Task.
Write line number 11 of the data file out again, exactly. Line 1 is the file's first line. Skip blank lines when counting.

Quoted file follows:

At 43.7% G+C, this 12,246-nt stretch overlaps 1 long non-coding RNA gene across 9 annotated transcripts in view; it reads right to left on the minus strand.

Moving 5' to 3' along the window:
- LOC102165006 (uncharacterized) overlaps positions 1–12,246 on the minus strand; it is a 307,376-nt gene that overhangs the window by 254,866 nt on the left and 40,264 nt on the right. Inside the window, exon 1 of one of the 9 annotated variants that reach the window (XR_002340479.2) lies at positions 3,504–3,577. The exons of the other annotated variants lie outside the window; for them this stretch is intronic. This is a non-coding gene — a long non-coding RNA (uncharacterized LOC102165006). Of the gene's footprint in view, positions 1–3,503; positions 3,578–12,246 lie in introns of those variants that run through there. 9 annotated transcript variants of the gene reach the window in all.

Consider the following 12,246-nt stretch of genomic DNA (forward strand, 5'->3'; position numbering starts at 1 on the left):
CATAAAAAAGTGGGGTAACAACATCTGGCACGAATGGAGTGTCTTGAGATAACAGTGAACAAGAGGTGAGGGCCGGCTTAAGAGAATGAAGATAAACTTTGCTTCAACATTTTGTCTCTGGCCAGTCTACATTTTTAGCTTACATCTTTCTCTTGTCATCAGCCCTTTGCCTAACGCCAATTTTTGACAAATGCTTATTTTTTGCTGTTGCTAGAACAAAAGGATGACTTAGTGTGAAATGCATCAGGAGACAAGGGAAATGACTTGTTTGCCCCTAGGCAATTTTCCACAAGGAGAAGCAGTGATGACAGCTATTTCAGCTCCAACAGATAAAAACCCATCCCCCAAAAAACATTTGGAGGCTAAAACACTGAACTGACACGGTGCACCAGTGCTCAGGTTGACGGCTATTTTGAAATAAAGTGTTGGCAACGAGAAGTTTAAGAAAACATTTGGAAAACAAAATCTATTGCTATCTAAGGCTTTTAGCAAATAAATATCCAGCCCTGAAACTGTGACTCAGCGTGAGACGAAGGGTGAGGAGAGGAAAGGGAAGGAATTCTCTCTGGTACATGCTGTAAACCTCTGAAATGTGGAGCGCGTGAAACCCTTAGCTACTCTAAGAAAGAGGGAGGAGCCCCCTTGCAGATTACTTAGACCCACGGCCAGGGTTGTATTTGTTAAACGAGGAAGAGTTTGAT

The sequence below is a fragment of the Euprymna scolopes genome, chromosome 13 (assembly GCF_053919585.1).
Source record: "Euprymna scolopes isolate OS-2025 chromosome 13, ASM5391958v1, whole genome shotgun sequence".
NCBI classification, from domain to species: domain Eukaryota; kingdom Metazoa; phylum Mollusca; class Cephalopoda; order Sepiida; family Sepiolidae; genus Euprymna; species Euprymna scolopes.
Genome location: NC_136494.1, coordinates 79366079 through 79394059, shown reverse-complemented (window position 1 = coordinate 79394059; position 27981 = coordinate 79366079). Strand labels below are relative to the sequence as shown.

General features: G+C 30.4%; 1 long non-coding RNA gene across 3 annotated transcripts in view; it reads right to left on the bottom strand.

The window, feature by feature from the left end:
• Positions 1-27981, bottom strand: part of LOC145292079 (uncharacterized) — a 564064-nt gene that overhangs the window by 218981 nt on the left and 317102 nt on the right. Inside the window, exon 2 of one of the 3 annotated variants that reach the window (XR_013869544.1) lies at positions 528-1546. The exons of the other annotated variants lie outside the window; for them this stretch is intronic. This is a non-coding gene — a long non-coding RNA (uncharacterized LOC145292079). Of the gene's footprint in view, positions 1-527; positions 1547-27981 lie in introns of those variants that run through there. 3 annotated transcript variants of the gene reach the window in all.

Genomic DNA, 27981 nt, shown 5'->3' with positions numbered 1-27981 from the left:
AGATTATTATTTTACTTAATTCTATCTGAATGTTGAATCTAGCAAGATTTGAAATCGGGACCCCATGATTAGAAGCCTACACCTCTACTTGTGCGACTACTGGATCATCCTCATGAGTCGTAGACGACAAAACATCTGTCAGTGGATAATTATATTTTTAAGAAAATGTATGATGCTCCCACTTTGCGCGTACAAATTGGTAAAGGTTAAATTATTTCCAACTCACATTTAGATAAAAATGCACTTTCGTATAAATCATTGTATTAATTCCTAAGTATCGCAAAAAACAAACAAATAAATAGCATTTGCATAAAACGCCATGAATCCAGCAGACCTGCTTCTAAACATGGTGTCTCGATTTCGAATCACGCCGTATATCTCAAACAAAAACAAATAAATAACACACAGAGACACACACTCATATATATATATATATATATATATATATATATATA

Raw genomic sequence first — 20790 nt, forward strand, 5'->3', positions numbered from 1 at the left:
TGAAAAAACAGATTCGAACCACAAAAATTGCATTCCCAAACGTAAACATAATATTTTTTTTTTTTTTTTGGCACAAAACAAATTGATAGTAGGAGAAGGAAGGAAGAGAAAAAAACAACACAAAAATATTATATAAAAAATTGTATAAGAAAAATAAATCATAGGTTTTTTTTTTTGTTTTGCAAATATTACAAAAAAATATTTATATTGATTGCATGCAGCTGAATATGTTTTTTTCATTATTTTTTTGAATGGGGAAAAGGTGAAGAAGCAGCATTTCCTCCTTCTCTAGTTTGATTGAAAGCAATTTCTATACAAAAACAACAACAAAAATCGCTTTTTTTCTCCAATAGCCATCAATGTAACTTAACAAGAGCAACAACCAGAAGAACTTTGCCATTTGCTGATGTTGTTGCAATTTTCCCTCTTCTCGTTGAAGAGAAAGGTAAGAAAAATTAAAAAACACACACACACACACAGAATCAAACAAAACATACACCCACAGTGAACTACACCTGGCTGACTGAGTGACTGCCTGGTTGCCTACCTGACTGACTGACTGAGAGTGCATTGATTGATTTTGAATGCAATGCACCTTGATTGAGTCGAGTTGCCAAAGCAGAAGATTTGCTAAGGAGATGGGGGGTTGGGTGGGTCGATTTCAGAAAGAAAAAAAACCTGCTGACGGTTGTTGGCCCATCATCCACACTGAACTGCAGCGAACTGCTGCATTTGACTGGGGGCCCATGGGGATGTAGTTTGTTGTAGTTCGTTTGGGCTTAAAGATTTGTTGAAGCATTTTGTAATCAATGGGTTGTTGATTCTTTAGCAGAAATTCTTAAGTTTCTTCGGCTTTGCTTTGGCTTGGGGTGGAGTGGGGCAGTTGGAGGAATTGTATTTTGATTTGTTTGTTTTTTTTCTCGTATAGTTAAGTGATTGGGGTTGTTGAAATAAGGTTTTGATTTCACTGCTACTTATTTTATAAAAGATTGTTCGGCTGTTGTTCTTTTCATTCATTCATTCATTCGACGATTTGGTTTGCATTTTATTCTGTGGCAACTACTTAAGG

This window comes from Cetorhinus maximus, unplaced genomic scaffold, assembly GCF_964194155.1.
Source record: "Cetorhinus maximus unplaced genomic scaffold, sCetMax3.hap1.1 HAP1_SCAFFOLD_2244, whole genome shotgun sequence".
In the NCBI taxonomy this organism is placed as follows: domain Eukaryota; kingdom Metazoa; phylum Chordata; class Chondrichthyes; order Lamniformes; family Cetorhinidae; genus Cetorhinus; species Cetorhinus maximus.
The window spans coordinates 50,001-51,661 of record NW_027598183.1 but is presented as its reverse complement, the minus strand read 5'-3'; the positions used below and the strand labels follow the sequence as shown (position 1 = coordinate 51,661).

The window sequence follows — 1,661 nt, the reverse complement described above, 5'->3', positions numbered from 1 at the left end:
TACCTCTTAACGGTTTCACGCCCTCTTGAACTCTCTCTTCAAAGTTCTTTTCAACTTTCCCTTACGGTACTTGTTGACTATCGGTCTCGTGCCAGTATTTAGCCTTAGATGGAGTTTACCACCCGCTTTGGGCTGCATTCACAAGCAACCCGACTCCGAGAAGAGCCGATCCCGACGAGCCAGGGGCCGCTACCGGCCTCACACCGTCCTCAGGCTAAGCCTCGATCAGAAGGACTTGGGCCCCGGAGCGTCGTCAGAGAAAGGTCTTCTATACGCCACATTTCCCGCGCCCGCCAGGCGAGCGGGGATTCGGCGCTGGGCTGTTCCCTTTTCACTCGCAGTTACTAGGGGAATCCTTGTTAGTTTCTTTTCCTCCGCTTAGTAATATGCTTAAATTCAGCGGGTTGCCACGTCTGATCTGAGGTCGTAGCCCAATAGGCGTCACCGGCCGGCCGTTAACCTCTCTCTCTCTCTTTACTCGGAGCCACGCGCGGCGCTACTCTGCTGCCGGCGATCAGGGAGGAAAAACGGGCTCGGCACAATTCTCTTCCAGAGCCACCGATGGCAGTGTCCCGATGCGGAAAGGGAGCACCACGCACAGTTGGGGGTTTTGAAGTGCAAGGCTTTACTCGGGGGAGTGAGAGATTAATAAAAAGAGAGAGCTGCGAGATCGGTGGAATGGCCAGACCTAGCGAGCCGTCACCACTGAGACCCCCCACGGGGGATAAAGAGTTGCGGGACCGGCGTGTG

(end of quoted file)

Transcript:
The window, feature by feature from the left end: